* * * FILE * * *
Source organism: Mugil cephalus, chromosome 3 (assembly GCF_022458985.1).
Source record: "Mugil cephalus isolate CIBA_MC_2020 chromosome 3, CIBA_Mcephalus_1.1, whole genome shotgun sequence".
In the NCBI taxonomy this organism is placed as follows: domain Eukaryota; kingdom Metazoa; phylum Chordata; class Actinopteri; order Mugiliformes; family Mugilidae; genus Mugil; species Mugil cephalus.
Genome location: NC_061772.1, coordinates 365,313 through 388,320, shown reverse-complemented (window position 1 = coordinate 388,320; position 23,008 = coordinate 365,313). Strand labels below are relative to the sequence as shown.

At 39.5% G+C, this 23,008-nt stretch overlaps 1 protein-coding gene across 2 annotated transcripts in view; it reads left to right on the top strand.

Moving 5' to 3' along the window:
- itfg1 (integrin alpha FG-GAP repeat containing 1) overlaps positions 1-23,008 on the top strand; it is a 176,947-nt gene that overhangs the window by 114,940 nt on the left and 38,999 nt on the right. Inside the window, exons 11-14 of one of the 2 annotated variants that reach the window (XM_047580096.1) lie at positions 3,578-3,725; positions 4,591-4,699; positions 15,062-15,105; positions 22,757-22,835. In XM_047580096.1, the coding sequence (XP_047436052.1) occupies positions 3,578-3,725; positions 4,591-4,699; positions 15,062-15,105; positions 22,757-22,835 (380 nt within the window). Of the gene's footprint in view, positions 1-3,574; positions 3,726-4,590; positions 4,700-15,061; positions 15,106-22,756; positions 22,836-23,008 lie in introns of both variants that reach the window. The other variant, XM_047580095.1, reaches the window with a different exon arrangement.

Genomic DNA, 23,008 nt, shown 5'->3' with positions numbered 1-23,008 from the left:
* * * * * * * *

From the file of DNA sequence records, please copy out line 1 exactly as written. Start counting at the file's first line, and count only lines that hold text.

Source organism: Mugil cephalus, chromosome 3 (assembly GCF_022458985.1).